- 1. Early life and education
- 2. Career
Emil G. Michael is an Egyptian-born American businessman. Michael was the Senior Vice President of Business and Chief Business Officer at Uber, and the Chief Operating Officer of Klout.
Early life and education
Born in Cairo, Egypt, Michael is a Coptic Christian who moved to the United States with his family in the early 1970s. Michael received his B.A. in Government cum laude from Harvard University, where he wrote for the Harvard Crimson and served as president of the Harvard Republican Club. During his presidency, the club changed its name to the Harvard-Radcliffe Republican Club in an effort to reach out to potential female members. He received his J.D. degree with honors from Stanford Law School.
Michael started his career as a strategy consultant at Gemini Consulting's Converging Markets Laboratory in Cambridge, Massachusetts.
After law school, Michael served as an Associate in the Communications, Media and Entertainment Investment Banking Group at Goldman Sachs in New York. He also worked on merger and hostile takeover advisory projects and equity and bank debt financing. He left Goldman Sachs in 1999.
Michael was an executive at internet-telephony startup Tellme Networks for nine years, from June 1999 until 2008. Tellme was a forerunner of speech recognition technology. The company was sold to Microsoft for approximately $800 million in 2007.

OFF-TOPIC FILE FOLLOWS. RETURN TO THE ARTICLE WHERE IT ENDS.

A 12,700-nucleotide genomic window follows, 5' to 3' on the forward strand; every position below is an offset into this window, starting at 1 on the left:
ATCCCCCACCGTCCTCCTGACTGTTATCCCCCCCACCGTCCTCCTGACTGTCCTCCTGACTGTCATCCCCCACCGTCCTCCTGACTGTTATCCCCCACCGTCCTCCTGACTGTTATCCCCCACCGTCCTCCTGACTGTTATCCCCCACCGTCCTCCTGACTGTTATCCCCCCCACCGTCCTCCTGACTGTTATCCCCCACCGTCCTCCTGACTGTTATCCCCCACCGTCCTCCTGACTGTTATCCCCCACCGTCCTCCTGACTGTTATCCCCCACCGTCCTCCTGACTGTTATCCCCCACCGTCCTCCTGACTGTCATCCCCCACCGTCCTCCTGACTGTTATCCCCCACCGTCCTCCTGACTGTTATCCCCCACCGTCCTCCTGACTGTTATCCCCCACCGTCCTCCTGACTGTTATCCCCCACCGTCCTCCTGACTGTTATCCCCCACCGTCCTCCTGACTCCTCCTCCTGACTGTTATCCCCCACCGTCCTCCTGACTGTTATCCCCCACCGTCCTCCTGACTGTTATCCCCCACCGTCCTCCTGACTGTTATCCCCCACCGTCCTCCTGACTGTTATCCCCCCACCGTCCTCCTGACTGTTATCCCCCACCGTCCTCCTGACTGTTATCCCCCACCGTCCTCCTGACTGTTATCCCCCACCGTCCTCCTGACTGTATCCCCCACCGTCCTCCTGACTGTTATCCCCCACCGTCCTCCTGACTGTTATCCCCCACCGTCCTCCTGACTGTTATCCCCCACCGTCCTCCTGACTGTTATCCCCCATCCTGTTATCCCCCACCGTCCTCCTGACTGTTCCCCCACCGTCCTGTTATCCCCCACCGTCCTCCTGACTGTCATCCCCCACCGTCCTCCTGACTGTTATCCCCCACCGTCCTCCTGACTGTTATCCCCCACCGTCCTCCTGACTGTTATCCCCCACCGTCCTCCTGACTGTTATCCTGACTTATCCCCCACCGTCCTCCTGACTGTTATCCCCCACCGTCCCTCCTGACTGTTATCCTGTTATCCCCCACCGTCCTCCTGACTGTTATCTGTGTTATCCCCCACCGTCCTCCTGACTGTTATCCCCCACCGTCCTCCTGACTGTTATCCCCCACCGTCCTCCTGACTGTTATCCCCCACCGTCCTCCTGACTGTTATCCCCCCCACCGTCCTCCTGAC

Department of Defense
Michael was selected as one of 15 White House Fellows during the first year of the Obama administration, where he served as a Special Assistant to U.S. Defense Secretary Robert Gates from 2009 until 2011. Michael has stated that he spent time on assignment in Afghanistan, Pakistan, and other destinations.
After his tenure at the Pentagon, Michael acted as a consultant to technology companies in New York.
In July 2012, he became Chief Operating Officer and a member of the Board of Directors of Klout. He held the COO title until September 2013 when he left to join Uber. Klout was sold to Lithium for approximately $200 million in early 2014.
Michael joined Uber as Senior Vice President of Business in September 2013. He acted as CEO Travis Kalanick's right-hand-man, helping the company raise nearly $15 billion from key investors worldwide. By February 2018, Uber became the world's most valued private technology company and had raised the most money of any private start-up in history.
Michael was a key player in the development of Uber's ride-sharing efforts in China, taking an investment of $2 billion to a value of $7 billion in 2016. He also worked on creating new partnerships with Chinese companies such as Baidu. Michael led the merger of Uber's China operations with that of the local competitor Didi Chuxing in August 2016. In June 2021, Didi raised $4.4 billion in its IPO.
In 2017, Michael helped negotiate a deal with Yandex, the largest technology firm and most popular internet search engine in Russia, known as the "Google of Russia," in which Uber owned 36.6 percent of a joint ride-sharing entity in Russia. Uber invested $225 million, and Yandex invested $100 million.